barnes CR-10 does a good job of removeing copper fouling and remington bore cleaner i like for those days i like to clean indoors.
Link Posted: 3/17/2006 7:15:18 PM EDT

Originally Posted By Evil_Ed:
Well, if you DON'T clean the barrel, there are other problems that weren't mentioned.

For one, carbon fouling collects moisture like a sponge. Unless your barrel is stainless steel, it WILL eventually pit, rust, and become worthless. This obviously doesn't apply if the weapon in question is a showpiece stored in a controlled environment with almost 0 humidity, but if it's for a carry piece or something that's used outdoors in competition? A wet day will really throw things off.

If you shoot nothing but copper jacketed rounds, no big deal other than bore diameter will eventually change as the copper collects everywhere.

Lead will do that exact same thing, except much quicker and more extreme. It will collect and collect until it turns into a musket. If you shoot any lead, you NEED to scrub that sucker out after every session. With lead it will happen a lot sooner than anything else, but you get the idea.

Will not cleaning it hurt? It might depending on conditions, what ammo is used, environment, and what the barrel is made of.


Will cleaning it hurt? No. Unequivical no.


YMMV, but there's one guy saying don't clean, and we have hundreds of years of evidence to the contrary, saying we DO need to clean...

But, hey, it's your barrel




Never saw anyone hurt a barrel by shooting it, only by cleaning it. I shoot 500+ rounds of lead SWC through my .45 before I clean it. I get lead streaks, but never turned into a musket. Shoot a couple of jacketed rounds through, and good to go again. I think the bore cleaner companies invented the idea of cleaning after each range session.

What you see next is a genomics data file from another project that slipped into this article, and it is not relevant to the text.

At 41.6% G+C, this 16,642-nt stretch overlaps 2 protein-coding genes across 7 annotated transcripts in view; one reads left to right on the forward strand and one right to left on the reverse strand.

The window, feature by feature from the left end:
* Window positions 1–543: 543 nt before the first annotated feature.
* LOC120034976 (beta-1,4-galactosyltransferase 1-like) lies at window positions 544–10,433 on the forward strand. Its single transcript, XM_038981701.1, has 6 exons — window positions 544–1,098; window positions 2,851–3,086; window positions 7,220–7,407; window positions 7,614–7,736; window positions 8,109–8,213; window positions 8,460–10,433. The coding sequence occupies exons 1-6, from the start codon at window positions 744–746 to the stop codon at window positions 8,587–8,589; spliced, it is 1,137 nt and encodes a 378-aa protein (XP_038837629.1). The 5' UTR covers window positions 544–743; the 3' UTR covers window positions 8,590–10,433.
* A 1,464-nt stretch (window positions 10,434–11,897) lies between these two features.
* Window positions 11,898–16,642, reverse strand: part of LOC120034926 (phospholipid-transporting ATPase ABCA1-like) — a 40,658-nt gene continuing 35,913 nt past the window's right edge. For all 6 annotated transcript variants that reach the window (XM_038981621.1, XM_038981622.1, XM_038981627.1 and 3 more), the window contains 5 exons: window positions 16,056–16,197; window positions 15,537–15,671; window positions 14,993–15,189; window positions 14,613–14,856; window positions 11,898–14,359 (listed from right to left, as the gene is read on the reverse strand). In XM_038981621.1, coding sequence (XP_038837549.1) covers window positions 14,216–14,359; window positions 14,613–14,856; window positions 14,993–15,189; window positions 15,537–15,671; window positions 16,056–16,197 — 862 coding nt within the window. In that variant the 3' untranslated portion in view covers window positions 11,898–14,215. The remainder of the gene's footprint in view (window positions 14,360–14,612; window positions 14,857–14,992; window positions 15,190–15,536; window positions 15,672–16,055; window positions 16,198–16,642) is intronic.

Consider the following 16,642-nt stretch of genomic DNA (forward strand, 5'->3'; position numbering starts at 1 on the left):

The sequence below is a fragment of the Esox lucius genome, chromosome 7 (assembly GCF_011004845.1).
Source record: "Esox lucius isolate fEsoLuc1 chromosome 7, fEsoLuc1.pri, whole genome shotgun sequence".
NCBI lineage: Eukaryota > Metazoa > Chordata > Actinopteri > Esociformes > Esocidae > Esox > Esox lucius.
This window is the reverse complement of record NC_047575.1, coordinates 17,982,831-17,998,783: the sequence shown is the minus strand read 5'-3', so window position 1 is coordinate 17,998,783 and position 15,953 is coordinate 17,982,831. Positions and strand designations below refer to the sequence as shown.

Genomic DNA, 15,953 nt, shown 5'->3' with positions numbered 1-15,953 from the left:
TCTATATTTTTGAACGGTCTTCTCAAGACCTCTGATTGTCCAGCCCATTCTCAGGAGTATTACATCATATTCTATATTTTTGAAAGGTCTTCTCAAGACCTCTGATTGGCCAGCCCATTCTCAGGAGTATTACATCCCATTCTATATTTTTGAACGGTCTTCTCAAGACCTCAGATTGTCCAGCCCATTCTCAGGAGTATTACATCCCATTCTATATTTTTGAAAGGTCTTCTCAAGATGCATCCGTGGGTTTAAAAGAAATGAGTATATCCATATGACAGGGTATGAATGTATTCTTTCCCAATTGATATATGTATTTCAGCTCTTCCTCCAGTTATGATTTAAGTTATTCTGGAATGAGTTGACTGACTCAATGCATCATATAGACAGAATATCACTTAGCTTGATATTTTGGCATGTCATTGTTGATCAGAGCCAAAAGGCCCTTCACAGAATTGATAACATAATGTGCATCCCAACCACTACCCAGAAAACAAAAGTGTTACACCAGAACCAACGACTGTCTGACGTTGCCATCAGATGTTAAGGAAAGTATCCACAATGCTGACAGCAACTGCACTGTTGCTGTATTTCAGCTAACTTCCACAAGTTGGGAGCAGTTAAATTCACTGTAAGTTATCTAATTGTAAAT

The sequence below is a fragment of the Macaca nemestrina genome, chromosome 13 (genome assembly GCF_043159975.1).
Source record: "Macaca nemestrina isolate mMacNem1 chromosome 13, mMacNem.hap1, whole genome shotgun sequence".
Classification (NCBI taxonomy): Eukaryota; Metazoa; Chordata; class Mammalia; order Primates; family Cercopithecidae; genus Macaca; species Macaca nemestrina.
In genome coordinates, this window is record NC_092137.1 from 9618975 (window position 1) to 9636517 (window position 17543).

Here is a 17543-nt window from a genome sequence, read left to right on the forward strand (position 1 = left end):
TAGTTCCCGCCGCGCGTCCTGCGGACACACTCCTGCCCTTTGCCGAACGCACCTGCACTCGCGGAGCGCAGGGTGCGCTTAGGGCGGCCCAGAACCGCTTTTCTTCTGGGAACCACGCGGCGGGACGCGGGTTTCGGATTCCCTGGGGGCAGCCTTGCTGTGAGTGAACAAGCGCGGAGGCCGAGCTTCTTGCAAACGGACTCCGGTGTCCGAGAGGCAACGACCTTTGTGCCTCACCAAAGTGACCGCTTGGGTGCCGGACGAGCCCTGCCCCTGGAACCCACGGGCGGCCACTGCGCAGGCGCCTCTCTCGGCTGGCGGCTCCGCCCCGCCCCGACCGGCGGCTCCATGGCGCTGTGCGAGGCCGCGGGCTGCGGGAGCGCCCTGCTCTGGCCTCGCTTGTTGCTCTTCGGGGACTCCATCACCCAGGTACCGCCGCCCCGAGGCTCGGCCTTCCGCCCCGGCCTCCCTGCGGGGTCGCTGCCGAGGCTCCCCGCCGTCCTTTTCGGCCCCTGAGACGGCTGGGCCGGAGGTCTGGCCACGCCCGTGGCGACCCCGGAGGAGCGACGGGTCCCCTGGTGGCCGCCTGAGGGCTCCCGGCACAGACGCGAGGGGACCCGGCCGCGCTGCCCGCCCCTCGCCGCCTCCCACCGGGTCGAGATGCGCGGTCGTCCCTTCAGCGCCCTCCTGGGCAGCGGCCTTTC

Link Posted: 3/17/2006 8:43:06 PM EDT

Originally Posted By TARFU:
Never saw anyone hurt a barrel by shooting it, only by cleaning it. I shoot 500+ rounds of lead SWC through my .45 before I clean it. I get lead streaks, but never turned into a musket. Shoot a couple of jacketed rounds through, and good to go again. I think the bore cleaner companies invented the idea of cleaning after each range session.



You've never shot a real flintlock, or used any corrosive ammo, I take it...those need cleaning.

Cleaning badly with a steel rod from the muzzle will ruin anything, it's about proper cleaning...I've never seen or heard of a barrel getting worse by cleaning from the breech. I've heard of and seen ruined muzzle crowns, but that's it, and a muzzle can pretty easily be re-crowned.

Link Posted: 3/17/2006 11:02:01 PM EDT

Originally Posted By Evil_Ed:

Originally Posted By TARFU:
Never saw anyone hurt a barrel by shooting it, only by cleaning it. I shoot 500+ rounds of lead SWC through my .45 before I clean it. I get lead streaks, but never turned into a musket. Shoot a couple of jacketed rounds through, and good to go again. I think the bore cleaner companies invented the idea of cleaning after each range session.



You've never shot a real flintlock, or used any corrosive ammo, I take it...those need cleaning.

Cleaning badly with a steel rod from the muzzle will ruin anything, it's about proper cleaning...I've never seen or heard of a barrel getting worse by cleaning from the breech. I've heard of and seen ruined muzzle crowns, but that's it, and a muzzle can pretty easily be re-crowned.




i have a black powder revolver that i once did not clean tell the next day, ill never make that mistake again.
Top Top